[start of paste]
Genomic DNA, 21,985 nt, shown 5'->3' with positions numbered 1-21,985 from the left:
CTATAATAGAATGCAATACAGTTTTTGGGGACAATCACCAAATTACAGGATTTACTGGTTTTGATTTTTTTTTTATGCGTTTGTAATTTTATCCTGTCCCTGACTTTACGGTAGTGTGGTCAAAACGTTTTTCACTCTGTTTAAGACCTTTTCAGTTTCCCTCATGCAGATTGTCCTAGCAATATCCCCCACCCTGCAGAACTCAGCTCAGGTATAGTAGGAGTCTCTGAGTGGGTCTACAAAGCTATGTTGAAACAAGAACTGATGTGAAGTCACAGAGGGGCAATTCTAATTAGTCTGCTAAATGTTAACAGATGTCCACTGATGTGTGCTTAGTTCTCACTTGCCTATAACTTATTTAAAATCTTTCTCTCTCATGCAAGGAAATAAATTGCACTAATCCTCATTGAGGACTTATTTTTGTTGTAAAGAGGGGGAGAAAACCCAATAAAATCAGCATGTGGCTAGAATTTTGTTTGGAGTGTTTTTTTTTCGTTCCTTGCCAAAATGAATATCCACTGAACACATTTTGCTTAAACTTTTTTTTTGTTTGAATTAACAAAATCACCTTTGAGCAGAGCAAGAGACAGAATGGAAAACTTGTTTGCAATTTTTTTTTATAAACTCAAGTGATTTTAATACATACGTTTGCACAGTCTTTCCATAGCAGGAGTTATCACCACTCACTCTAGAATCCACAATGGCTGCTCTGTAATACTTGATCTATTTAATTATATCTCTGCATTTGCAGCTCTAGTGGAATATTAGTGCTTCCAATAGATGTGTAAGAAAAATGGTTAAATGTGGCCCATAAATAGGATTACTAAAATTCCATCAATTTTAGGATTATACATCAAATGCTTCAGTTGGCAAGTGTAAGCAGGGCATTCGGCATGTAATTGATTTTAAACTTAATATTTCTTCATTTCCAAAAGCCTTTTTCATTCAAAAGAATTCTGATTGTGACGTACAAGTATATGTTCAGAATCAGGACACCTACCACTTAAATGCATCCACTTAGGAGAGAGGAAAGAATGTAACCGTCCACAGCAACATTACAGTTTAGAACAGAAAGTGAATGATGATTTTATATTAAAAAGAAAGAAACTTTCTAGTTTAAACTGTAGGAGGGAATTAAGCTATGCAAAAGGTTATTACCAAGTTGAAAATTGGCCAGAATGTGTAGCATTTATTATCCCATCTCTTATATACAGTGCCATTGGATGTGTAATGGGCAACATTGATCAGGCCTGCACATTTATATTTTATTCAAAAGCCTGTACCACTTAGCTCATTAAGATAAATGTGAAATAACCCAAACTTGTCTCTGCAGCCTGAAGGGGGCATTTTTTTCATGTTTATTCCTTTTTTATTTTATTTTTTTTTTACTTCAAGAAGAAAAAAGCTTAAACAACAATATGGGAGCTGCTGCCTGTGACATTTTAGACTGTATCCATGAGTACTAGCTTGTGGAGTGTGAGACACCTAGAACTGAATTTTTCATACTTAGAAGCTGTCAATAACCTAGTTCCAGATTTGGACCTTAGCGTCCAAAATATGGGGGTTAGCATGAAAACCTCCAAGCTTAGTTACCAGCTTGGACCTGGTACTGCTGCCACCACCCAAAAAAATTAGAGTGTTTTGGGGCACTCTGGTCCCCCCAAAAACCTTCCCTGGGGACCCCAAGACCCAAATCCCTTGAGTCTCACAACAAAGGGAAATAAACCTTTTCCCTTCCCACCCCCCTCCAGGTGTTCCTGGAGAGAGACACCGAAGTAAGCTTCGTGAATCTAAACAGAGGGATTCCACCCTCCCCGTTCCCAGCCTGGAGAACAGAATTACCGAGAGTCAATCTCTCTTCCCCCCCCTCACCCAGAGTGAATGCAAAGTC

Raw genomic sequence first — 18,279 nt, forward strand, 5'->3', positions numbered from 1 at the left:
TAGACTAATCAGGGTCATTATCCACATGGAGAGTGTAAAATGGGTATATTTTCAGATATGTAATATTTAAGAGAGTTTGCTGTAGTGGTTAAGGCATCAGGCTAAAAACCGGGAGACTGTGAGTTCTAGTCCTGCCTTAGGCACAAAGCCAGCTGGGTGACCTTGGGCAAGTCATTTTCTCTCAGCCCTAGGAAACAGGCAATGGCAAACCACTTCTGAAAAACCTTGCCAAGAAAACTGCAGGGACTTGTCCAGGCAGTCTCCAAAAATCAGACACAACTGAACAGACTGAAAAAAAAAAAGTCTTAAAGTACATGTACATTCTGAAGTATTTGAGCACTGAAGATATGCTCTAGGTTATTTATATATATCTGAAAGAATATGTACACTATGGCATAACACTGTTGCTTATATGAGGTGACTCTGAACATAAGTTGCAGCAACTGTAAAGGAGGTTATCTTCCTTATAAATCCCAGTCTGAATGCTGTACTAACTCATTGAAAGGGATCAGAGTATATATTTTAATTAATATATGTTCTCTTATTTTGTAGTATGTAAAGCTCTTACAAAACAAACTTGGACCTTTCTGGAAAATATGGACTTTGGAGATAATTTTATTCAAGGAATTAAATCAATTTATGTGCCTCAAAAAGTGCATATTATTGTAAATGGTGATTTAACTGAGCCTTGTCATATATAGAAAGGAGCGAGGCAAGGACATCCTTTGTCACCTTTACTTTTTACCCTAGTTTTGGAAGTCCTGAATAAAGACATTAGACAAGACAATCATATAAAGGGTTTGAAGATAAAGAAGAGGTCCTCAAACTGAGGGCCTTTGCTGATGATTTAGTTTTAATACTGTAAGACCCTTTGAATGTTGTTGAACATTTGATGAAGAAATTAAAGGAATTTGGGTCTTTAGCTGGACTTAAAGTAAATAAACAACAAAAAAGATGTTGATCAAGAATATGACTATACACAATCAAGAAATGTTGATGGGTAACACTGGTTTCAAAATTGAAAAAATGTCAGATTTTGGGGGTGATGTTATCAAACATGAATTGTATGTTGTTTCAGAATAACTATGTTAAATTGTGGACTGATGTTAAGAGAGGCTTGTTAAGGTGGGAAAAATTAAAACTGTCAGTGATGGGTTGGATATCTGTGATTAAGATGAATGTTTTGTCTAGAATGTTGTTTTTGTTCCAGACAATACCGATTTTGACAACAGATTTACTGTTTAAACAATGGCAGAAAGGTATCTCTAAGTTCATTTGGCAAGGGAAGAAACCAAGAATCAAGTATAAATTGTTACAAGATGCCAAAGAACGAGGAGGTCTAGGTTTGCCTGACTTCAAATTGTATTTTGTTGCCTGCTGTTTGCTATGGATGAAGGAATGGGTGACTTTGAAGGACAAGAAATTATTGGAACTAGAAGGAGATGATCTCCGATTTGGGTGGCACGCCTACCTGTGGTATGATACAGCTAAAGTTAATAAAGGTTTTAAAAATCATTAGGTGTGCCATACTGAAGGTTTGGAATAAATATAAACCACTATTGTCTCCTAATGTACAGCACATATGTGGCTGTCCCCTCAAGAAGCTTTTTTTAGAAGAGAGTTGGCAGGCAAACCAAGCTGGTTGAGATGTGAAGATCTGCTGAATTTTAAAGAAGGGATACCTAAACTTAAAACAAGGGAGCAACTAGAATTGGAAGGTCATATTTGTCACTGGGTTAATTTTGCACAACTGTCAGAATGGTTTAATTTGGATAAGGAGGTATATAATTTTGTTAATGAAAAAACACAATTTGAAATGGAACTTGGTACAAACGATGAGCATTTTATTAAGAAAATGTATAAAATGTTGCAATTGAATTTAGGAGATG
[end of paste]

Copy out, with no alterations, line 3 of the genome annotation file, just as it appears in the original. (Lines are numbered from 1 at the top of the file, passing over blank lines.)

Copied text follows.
Raw genomic sequence first — 18,279 nt, forward strand, 5'->3', positions numbered from 1 at the left: